Paper Forests

“While your children and grandchildren are away, I like to think that they’re visiting a fantastic place, somewhere where they aren’t restrained by an illness or held back by their own emotions. I like to believe that they’re in a place called the Paper Forest, where there is nothing but health and happiness to greet them.” // this blurb and cover is a work in progress.

13Likes
33Comments
3418Views
AA

2. Prologue


Usually, in a counselling room with a circle of chairs, you would expect to find a group of teenagers. They would have expressionless faces and slumped postures and minds that probably told them that they were immortal or immune to the influences of society. Now, the room is full of adults, holding on to each other as their final shred of hope flickers before them.

           

“We’ll go around the circle one-by-one,” says a man stood at the edge of the circle, scratching at his neatly trimmed beard. “Introduce yourself and tell us a little about why you are here, as much as you are comfortable to share. Remember, we’re here to support each other, not block each other out.”

           

The first person to stand up is a woman, likely to be in her late forties or early fifties but looking many years past her age. She has the dainty features of a porcelain doll, although her makeup is smeared by tears and her skin looks multiple sizes big for her skinny frame. There’s a man beside her – possibly her husband – with a fuller figure and an untrimmed moustache. He doesn’t stand.

           

“I’m Caroline Ramsay. This is my husband, Michael. My son… Our son… His name is Oliver. He’s in a coma. He’s only sixteen.”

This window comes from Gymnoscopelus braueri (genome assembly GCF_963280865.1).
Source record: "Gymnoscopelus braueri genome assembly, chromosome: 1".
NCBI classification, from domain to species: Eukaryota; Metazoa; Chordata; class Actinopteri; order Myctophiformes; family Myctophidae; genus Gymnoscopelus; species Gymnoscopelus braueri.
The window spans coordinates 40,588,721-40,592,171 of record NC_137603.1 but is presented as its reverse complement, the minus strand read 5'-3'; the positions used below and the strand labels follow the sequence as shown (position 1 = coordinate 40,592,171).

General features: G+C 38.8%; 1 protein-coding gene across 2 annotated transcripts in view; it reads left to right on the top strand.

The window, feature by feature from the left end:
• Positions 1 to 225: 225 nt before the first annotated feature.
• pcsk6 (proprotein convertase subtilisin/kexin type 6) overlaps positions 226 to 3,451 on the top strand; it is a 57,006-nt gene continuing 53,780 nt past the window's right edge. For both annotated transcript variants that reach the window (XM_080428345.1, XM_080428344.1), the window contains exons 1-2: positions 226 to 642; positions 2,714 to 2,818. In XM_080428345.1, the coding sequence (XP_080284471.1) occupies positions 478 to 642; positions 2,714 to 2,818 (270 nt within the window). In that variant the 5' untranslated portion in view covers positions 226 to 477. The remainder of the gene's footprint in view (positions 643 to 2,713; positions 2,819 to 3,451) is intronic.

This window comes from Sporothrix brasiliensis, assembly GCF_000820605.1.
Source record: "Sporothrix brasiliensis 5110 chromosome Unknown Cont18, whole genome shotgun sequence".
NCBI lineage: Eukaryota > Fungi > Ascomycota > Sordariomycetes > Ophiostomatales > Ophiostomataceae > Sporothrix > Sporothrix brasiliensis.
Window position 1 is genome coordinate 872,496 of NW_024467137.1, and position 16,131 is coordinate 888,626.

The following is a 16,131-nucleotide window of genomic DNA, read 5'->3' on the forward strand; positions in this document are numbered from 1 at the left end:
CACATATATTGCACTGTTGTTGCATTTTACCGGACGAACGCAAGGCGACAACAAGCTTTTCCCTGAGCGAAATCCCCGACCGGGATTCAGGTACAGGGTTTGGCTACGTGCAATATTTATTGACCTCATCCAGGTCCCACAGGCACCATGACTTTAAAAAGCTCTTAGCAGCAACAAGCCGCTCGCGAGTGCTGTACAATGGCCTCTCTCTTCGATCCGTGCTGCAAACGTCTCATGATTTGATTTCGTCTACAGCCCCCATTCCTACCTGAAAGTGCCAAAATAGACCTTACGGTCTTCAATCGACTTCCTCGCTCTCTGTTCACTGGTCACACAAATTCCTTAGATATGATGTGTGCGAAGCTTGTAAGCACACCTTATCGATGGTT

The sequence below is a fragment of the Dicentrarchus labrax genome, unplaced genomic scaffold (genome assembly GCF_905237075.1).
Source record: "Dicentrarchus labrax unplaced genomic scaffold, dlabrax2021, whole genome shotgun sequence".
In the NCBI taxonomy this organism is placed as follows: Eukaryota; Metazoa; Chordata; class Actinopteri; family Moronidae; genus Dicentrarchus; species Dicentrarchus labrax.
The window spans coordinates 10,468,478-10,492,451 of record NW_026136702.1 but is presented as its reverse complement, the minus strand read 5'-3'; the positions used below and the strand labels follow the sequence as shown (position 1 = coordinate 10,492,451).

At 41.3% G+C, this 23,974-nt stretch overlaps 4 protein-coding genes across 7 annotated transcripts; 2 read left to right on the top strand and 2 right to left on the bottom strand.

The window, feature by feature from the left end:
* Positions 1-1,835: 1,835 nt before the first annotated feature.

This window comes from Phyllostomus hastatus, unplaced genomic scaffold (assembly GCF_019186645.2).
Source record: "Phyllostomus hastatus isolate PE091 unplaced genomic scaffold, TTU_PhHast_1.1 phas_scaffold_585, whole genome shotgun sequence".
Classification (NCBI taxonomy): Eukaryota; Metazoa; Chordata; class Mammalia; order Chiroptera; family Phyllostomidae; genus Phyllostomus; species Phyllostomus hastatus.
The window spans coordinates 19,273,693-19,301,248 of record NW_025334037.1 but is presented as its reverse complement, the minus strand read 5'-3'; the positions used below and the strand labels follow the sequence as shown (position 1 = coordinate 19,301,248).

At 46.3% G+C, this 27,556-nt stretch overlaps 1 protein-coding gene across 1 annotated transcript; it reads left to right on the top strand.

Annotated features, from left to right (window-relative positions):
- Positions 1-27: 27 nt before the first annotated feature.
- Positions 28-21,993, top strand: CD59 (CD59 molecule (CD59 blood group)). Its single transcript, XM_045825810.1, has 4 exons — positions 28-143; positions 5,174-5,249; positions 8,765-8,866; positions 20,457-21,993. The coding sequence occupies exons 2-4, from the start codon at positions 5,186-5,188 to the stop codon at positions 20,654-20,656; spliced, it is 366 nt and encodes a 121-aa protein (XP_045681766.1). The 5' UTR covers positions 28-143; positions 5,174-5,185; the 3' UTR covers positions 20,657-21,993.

Her hands shake as she talks but her voice doesn’t falter. Her words sound rehearsed, almost as if she’s been repeating the same things over and over again to other counsellors, private therapists, or even her own family. The man beside her reaches up and holds one of her hands in both of his, squeezing it gently.

           

“He overdosed on heroin a few days ago and the doctors aren’t sure if he’s going to make it. He’s on life support. We’re praying for the best but it isn’t looking promising.”

           

A few tears leak out of her eyes and she sinks back into her chair, not uttering another word for the rest of the session.

           

The counsellor continues to go around the circle, all the wet cheeks and empty ears blurring into one figure, looking like despair has been personified. There’s a young man representing a little girl named Gracie. She was left critically injured at age nine – along with her mother – in a car accident where the man was driving. An elderly couple speaks about their grandson, Ansel, only fourteen years old. A middle-aged man and woman who don’t make eye-contact or acknowledge each other’s presence besides constantly interrupting each other talk about their son called August. He was a terminal cancer patient, approaching the end of his life expectancy.

           

After allowing each child to be spoken about for a few minutes, the counsellor steps in, sensing that the adults are becoming too distraught or too uncomfortable to continue. He steps into the centre of the circle, cracking his knuckles.

           

“One thing that you all have in common is that you have a child who is on the verge of being taken away from you, whether it has been caused by a natural illness or something that could’ve been prevented. You mustn’t worry, for they have been placed in the best hands, and there are people who are trying their best to look after them.”

           

The adults in the circle lean in, desperate to hear anything that could ease their pain, even if it’s just a story woven for their own comfort. In this situation, it is a story, although there’s some truth behind each uttered word.

           

“While your children and grandchildren are away, I like to think that they’re visiting a fantastic place, somewhere where they aren’t restrained by an illness or held back by their own emotions. I like to believe that they’re in a place called the Paper Forest, where there is nothing but health and happiness to greet them.”

Join MovellasFind out what all the buzz is about. Join now to start sharing your creativity and passion
Loading ...